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Suicide, euthanasia bill causes disabled man profound worry, distress

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December 14, 2009

passmore
Stephen Passmore

CANADIAN CATHOLIC NEWS
DEBORAH GYAPONG

OTTAWA – Euthanasia Prevention Coalition (EPC) spokesman Stephen Passmore warned legalized euthanasia would have a dire impact on the disabled.

The 3.6 million – or one out of eight – Canadians who live with disabilities already feel unwanted, unequal and unaccepted by Canadian society, he told a Dec. 1 news conference on Parliament Hill.

He warned legalizing euthanasia and assisted suicide will contribute towards those feelings of unworthiness and lead to fears they may be “terminated.”

Passmore, who was born with cerebral palsy, said thousands of dollars were spent during his childhood to give him greater mobility. The attitude in the health care system was to give him everything he needed to help him be better included in Canadian society.

Under legalized euthanasia and assisted suicide, instead of health care dollars going to help someone like him be able to walk, people like him might be offered a needle, he warned.

“Once death is offered as an option, it becomes an implied suggestion,” he said.

Devastating Effect

He also noted the devastating effect legalization would have on the patient-doctor relationship. “Our whole medical system is based on trust,” Passmore said.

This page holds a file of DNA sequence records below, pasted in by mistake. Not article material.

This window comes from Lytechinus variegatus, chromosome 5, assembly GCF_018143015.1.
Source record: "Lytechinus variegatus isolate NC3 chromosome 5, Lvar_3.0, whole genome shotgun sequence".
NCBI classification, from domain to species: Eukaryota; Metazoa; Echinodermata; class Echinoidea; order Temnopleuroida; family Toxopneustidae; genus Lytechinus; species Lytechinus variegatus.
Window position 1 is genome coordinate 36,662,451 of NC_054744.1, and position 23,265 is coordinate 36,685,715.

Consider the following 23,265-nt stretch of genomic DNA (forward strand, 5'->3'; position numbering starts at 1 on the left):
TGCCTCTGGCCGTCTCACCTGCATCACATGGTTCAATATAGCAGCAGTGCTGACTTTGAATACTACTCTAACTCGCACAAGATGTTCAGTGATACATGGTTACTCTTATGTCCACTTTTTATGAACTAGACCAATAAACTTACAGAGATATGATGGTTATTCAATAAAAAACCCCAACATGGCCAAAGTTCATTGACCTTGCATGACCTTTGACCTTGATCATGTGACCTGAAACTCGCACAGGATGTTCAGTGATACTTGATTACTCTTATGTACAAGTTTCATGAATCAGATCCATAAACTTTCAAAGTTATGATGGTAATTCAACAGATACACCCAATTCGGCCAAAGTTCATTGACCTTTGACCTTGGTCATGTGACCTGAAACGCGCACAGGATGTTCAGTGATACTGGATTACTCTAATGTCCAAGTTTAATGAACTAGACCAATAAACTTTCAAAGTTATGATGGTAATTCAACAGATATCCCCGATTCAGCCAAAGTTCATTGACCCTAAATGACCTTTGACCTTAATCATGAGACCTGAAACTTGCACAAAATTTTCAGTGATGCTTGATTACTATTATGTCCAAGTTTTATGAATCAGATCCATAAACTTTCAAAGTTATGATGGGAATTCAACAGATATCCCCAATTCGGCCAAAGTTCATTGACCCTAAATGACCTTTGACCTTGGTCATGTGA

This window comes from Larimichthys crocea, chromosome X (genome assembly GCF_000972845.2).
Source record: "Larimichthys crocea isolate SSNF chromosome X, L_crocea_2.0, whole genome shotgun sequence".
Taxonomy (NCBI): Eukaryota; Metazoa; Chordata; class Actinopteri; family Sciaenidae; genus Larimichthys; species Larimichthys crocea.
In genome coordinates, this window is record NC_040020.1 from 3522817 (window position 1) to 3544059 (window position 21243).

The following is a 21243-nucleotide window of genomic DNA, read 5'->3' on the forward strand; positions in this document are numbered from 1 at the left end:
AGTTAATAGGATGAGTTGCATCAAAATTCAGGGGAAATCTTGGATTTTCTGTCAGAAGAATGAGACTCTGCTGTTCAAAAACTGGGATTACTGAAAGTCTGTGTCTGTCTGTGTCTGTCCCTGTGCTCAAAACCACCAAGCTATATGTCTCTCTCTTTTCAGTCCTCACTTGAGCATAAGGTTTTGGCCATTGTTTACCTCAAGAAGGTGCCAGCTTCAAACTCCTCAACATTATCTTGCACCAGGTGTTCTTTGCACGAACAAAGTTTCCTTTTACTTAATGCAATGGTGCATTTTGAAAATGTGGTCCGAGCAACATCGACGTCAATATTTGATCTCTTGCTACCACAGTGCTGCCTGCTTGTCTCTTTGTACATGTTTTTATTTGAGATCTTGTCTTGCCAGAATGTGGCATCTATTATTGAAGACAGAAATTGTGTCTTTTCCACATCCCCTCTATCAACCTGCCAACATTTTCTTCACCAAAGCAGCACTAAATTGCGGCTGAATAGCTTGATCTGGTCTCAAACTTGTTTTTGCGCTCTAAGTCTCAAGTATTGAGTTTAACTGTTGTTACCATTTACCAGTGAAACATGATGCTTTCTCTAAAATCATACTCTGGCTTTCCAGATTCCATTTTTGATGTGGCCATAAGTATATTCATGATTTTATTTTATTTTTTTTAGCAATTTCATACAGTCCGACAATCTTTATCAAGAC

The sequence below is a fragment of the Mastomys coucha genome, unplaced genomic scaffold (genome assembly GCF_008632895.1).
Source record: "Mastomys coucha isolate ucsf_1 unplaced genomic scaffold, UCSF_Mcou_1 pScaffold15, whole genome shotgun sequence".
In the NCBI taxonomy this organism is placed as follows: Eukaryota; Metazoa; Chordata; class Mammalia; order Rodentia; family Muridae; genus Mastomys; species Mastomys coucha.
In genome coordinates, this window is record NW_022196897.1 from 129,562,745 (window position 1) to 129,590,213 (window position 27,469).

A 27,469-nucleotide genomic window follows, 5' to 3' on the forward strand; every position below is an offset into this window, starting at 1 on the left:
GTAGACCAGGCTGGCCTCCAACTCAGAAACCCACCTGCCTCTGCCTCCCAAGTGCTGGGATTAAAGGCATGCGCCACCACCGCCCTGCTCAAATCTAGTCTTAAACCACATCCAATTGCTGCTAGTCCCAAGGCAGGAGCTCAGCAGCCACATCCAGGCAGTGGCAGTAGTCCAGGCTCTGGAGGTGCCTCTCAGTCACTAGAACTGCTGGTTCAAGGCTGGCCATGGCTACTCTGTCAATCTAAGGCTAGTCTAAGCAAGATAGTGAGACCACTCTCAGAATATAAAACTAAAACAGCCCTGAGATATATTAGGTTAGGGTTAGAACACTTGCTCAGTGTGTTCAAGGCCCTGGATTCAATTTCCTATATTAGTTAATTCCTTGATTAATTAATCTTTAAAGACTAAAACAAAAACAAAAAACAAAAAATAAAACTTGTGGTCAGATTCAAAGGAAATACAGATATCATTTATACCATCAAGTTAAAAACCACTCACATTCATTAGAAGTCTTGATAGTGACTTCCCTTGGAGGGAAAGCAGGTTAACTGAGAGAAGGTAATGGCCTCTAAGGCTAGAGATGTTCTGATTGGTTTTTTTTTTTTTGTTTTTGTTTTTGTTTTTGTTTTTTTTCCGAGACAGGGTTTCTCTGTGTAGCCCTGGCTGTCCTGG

“If euthanasia and assisted suicide is legalized, as I age, will I ever be able to trust the doctors when I know this is an option?”

“I will never go into a hospital again,” he said. “I’m afraid as a person who is supported by the government that it will be cheaper to kill me than to keep me.”

EPC executive director Alex Schadenberg addressed the specific dangers of Bloc Quebecois MP Francine Lalonde’s assisted suicide and euthanasia Bill C-384. “It’s written so widely you could drive a hearse through it.”
If passed, a doctor could terminate the life of a patient who “appeared to be lucid” without investigating further whether that patient was truly competent.

It also allows for the assisted suicides of individuals with chronic physical or mental pain. That means people with chronic depression could get help from a doctor to commit suicide.

“We should be focusing on how we care for people, not on how we end their lives,” he said.
The bill had been scheduled for its second and last hour of debate for Dec. 1, with a vote on Dec. 2, but Lalonde has postponed the debate and vote to Feb. 2 and 3.

Courtesy The Western Catholic Reporter.

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